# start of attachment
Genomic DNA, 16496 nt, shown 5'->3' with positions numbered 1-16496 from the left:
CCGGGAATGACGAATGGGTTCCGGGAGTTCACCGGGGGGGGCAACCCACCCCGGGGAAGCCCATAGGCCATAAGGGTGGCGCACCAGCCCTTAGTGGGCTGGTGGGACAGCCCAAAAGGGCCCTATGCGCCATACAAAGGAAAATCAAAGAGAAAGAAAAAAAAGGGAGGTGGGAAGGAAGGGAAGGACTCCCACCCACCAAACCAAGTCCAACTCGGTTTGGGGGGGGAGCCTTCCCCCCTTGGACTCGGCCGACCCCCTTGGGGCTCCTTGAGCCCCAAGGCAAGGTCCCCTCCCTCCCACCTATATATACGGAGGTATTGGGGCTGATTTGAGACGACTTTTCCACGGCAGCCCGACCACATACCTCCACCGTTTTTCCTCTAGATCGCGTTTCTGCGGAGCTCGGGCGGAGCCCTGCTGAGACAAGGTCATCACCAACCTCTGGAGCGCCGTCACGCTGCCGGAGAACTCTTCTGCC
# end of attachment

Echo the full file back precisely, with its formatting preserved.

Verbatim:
Genomic DNA, 16496 nt, shown 5'->3' with positions numbered 1-16496 from the left:
CCGGGAATGACGAATGGGTTCCGGGAGTTCACCGGGGGGGGCAACCCACCCCGGGGAAGCCCATAGGCCATAAGGGTGGCGCACCAGCCCTTAGTGGGCTGGTGGGACAGCCCAAAAGGGCCCTATGCGCCATACAAAGGAAAATCAAAGAGAAAGAAAAAAAAGGGAGGTGGGAAGGAAGGGAAGGACTCCCACCCACCAAACCAAGTCCAACTCGGTTTGGGGGGGGAGCCTTCCCCCCTTGGACTCGGCCGACCCCCTTGGGGCTCCTTGAGCCCCAAGGCAAGGTCCCCTCCCTCCCACCTATATATACGGAGGTATTGGGGCTGATTTGAGACGACTTTTCCACGGCAGCCCGACCACATACCTCCACCGTTTTTCCTCTAGATCGCGTTTCTGCGGAGCTCGGGCGGAGCCCTGCTGAGACAAGGTCATCACCAACCTCTGGAGCGCCGTCACGCTGCCGGAGAACTCTTCTGCC